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Black Christmas

Miramax // R // December 25, 2006
List Price: Unknown [Buy now and save at Anrdoezrs]

Review by Brian Orndorf | posted December 26, 2006 | E-mail the Author

The 1974 Bob Clark film, "Black Christmas," was an inventive and atmospheric attempt to create a slasher film where the killer was never revealed. The 2006 remake barely contains a single frame where the film isn't exploring the killer's motives, appearance, or trail of dead.

Stuck inside their sorority house for the holiday season, a group of college girls (including Mary Elizabeth Winstead, Lacey Chabert, and Michelle Trachtenberg) are having trouble finding the Christmas spirit as their personal lives and general hatred of the holiday cloud the festivities. What begins as a yawn-inducing evening soon turns into a fight for their lives when the former occupant of the house, the murderous Billy, returns home to begin his killing spree again.

It's not like the Clark film was rocket science, but it had such a sense of reserve and patience, and to attempt to coddle that sensation for today's "we'll see anything" pushover horror crowds would be pointless. It seems director Glenn Morgan and producing partner James Wong agree, and they scrape out most of what turned the 74 picture into a cult triumph; the film that arranged the genre pins for "Halloween" to bowl over and kick off the slasher tear of the 80s. Morgan and Wong want to make an idiotic gorefest, and they've achieved their goal with a vengeance.

There are so many artistic miscalculations in the new "Christmas" that it would take until the new year to list all them in detail. The major blunder, the ultimate sin if you will, is taking the murderer Billy and reducing him to a backstory of inconsequence and silliness. Clark didn't expand much on what made Billy tick, or even who the guy was. He was this threat that existed in the attic of the sorority house who could strike at any minute and loved to prank the ladies with phone calls, taunting them with promises of death and secrets revealed. He was an enigma, and lord almighty, it worked. The film took immense pleasure in scaring you with the unknown.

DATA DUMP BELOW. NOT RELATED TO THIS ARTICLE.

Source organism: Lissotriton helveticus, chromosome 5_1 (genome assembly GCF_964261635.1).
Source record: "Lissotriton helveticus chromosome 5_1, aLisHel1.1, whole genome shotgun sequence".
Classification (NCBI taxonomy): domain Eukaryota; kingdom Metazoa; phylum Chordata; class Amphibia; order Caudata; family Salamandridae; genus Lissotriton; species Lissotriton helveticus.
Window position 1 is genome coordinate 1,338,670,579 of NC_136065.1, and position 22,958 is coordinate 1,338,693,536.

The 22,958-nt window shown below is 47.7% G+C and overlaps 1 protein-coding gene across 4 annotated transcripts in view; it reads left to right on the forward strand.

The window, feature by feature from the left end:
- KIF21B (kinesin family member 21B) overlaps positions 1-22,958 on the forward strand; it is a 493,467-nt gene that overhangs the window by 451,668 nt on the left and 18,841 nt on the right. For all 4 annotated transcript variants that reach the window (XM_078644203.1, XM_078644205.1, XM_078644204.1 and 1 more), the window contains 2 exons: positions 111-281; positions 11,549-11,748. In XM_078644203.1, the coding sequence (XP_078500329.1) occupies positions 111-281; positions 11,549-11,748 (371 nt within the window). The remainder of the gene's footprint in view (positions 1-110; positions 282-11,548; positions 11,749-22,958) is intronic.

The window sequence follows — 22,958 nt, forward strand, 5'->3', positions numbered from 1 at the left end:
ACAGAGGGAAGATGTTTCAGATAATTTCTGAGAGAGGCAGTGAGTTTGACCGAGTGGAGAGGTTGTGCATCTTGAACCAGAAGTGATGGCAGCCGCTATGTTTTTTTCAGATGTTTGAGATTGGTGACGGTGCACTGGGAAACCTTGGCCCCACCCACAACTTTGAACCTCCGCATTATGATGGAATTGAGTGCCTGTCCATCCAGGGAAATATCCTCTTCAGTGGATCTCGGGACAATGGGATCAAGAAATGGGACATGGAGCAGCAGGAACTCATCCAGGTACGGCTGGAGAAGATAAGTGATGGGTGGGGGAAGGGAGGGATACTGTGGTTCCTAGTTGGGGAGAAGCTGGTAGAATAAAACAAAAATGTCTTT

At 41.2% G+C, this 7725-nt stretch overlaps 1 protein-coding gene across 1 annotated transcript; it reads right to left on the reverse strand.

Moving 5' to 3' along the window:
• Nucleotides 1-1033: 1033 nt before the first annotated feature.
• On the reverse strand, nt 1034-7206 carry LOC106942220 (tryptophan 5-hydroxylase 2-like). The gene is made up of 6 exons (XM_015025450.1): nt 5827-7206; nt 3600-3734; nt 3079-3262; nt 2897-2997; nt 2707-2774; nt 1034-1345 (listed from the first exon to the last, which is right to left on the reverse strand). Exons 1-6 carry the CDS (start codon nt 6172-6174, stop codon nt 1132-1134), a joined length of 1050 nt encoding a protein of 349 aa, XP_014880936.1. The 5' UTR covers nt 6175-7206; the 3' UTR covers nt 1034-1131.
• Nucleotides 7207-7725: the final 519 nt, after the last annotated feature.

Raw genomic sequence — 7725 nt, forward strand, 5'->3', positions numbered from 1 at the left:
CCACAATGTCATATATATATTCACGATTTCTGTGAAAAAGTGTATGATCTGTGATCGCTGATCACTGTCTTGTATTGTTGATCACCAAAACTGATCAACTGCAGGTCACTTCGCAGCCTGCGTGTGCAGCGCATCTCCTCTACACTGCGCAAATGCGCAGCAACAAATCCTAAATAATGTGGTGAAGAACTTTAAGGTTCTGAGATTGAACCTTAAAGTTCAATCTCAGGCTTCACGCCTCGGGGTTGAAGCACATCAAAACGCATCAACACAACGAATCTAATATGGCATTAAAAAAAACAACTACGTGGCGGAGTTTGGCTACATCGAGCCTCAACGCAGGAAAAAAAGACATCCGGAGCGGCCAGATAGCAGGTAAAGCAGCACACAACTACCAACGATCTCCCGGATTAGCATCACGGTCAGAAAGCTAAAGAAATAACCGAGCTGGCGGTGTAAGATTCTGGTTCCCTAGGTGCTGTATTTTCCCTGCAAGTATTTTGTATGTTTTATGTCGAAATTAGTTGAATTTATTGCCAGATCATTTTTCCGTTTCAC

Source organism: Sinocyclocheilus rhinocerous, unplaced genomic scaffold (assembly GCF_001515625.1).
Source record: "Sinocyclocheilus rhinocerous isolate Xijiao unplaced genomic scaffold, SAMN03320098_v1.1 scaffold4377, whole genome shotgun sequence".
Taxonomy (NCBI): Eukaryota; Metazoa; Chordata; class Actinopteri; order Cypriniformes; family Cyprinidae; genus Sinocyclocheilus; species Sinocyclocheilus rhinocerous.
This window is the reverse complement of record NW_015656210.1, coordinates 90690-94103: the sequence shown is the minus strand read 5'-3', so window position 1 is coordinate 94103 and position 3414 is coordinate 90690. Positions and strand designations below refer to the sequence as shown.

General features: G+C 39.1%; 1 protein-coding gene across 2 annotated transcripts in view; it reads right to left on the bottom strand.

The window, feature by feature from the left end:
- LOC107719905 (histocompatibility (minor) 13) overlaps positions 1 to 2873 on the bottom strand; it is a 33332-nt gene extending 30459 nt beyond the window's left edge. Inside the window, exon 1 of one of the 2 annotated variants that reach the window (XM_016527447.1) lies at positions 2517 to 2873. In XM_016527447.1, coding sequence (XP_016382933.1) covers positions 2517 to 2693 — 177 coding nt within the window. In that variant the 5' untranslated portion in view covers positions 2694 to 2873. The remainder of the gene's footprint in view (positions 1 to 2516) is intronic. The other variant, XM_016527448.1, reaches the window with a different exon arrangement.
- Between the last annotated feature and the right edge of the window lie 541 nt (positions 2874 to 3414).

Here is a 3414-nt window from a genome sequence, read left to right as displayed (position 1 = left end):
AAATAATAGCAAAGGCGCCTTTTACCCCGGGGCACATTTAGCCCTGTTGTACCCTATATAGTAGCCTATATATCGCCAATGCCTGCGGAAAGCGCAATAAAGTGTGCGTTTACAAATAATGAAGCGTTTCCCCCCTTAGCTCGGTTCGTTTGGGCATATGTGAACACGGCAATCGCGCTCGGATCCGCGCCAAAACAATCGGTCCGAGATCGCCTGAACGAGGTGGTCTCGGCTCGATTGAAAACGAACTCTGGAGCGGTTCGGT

Morgan and Wong pitch most of the plotting of the original film to make room for Billy's sordid history. He's now an abused child with yellow skin (think Ferrigno's Incredible Hulk with a lighter shade of paint) and a Christmas fetish. His momma hated him, bore a child with him, and eventually turned him into a cannibal. It seems to be the fad in horror today to neuter evil by stripping away its sinister purposes (The "Texas Chainsaw Massacre" prequel, "Saw III"). Heavens, my screening of "Christmas" was preceded by the theatrical teaser trailer for "Hannibal Rising;" yet another production that promises more tedium by cracking open the dark heart of horror. What ever happened to nutjobs for the sake of nutjobs?

Because the focus is entirely on Billy, there's no room for sorority characterizations. These actresses are barely distinguishable from each other (a common trait of today's new wave of youthful talent), and the filmmakers don't help matters by adding more and more characters to the mix. Sure, they're just meat for the slaughter, but Clark successfully engaged the viewer with roles that communicated a hornet's nest of paranoia and carefully portioned fear, and he kept the clutter to a minimum. "Christmas" 2006 thrives on amateurish confusion, perhaps hoping the viewer won't notice the plot gaps, logic leaps, and complete lack of suspense.

The remake also turns up the dial on the bloodletting, again for reasons that scream incompetence. Eyes are gouged, heads are used as ornaments on Billy's tree, and icicles, candy canes, and glass unicorns (one of the few references to the Clark film) pierce the flesh like a hot knife through butter. Morgan and Wong forget to add the genre zest and exhilaration to any of this, turning this exercise in yuletide chills into an agonizing endurance test at the cinemas.

It seems poetic to close 2006 with a horror film that perfectly summarizes the direction the genre turned this year: "Black Christmas" wasn't screened for film critics out of fear that audiences could be able to make an informed moviegoing opinion, and it's desperately punch-yourself-in-the-face awful in every single way. Why oh why couldn't Billy gouge my eyes out?

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